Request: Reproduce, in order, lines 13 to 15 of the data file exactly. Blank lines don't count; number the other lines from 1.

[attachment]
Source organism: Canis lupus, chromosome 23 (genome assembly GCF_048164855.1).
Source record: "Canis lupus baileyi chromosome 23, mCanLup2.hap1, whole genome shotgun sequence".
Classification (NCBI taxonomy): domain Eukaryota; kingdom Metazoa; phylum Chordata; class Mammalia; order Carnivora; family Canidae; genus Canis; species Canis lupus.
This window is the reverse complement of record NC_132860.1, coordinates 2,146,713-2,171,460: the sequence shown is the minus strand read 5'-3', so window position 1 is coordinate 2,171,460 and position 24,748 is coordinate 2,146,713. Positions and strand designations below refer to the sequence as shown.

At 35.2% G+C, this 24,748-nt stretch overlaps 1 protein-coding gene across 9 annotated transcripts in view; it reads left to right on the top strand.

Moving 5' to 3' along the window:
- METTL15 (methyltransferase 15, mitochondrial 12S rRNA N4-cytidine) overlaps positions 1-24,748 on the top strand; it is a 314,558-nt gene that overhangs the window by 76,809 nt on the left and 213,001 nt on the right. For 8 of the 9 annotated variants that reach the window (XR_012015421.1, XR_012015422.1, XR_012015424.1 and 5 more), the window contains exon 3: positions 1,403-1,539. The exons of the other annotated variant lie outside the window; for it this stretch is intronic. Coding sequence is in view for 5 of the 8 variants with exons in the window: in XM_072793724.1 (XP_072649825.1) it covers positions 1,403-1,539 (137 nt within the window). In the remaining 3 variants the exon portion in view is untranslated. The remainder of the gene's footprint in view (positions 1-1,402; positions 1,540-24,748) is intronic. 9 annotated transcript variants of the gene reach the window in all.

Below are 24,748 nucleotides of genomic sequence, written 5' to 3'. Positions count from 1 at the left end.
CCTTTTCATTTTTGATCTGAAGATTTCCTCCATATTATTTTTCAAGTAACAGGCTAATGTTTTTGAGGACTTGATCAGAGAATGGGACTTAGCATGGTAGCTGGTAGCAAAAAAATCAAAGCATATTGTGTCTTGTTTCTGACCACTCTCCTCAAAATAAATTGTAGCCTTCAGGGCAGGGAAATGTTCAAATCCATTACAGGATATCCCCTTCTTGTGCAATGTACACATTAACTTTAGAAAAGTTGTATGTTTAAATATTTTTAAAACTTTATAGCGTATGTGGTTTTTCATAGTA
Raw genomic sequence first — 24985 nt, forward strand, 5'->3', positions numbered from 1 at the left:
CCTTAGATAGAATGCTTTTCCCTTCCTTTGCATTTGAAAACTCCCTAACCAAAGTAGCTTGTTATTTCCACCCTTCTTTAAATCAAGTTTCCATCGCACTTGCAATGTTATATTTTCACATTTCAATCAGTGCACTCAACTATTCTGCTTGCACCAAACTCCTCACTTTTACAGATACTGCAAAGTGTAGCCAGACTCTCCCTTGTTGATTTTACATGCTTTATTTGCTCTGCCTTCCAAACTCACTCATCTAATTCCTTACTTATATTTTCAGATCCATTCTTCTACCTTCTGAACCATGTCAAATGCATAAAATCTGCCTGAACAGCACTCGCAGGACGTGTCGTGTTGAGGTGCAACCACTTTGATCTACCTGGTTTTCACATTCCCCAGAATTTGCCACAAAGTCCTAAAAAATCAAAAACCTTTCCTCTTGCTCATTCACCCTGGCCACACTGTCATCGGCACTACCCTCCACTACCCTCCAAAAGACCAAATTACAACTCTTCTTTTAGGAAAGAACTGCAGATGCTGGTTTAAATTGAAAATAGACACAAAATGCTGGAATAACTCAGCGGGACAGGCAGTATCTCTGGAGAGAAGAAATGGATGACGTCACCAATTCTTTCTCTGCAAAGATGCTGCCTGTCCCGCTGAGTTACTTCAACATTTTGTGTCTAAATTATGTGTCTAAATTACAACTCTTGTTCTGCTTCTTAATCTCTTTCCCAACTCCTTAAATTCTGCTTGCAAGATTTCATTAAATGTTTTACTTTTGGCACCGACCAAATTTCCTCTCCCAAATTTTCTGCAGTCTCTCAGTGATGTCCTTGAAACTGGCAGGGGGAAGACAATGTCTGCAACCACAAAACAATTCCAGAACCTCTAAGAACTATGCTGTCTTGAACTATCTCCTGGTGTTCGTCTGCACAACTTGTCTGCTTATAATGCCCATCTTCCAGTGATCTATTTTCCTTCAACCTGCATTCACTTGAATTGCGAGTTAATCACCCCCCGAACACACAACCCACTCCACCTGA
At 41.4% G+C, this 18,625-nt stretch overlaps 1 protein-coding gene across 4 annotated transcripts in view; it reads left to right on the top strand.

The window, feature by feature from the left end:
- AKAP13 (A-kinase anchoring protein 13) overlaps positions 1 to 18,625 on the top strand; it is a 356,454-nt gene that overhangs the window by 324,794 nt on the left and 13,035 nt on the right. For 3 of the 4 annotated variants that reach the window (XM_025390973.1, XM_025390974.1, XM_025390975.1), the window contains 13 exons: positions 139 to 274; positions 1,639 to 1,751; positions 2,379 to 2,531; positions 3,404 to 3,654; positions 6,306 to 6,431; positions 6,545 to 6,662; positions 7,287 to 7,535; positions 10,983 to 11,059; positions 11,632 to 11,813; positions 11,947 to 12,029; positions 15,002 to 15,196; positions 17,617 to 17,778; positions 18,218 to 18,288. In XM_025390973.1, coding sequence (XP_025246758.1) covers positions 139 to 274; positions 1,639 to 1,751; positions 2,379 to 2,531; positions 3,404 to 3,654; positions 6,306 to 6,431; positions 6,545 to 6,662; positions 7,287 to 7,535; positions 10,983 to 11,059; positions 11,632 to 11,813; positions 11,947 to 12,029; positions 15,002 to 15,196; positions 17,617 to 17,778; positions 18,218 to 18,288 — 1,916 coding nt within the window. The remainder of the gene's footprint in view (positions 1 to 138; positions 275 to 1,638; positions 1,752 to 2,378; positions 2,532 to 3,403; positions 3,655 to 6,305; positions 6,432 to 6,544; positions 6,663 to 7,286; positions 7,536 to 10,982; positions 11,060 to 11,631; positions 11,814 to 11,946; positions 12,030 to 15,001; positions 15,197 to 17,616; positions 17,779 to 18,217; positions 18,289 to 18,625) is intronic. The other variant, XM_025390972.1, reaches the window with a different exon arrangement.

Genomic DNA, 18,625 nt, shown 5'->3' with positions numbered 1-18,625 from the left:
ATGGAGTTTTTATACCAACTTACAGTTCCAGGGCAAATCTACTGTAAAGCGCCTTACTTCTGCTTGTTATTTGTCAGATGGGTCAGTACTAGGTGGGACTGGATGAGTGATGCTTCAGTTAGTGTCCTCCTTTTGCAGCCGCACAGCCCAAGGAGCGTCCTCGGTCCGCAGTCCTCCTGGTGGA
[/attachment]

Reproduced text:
The window, feature by feature from the left end:
- AKAP13 (A-kinase anchoring protein 13) overlaps positions 1 to 18,625 on the top strand; it is a 356,454-nt gene that overhangs the window by 324,794 nt on the left and 13,035 nt on the right. For 3 of the 4 annotated variants that reach the window (XM_025390973.1, XM_025390974.1, XM_025390975.1), the window contains 13 exons: positions 139 to 274; positions 1,639 to 1,751; positions 2,379 to 2,531; positions 3,404 to 3,654; positions 6,306 to 6,431; positions 6,545 to 6,662; positions 7,287 to 7,535; positions 10,983 to 11,059; positions 11,632 to 11,813; positions 11,947 to 12,029; positions 15,002 to 15,196; positions 17,617 to 17,778; positions 18,218 to 18,288. In XM_025390973.1, coding sequence (XP_025246758.1) covers positions 139 to 274; positions 1,639 to 1,751; positions 2,379 to 2,531; positions 3,404 to 3,654; positions 6,306 to 6,431; positions 6,545 to 6,662; positions 7,287 to 7,535; positions 10,983 to 11,059; positions 11,632 to 11,813; positions 11,947 to 12,029; positions 15,002 to 15,196; positions 17,617 to 17,778; positions 18,218 to 18,288 — 1,916 coding nt within the window. The remainder of the gene's footprint in view (positions 1 to 138; positions 275 to 1,638; positions 1,752 to 2,378; positions 2,532 to 3,403; positions 3,655 to 6,305; positions 6,432 to 6,544; positions 6,663 to 7,286; positions 7,536 to 10,982; positions 11,060 to 11,631; positions 11,814 to 11,946; positions 12,030 to 15,001; positions 15,197 to 17,616; positions 17,779 to 18,217; positions 18,289 to 18,625) is intronic. The other variant, XM_025390972.1, reaches the window with a different exon arrangement.

Genomic DNA, 18,625 nt, shown 5'->3' with positions numbered 1-18,625 from the left: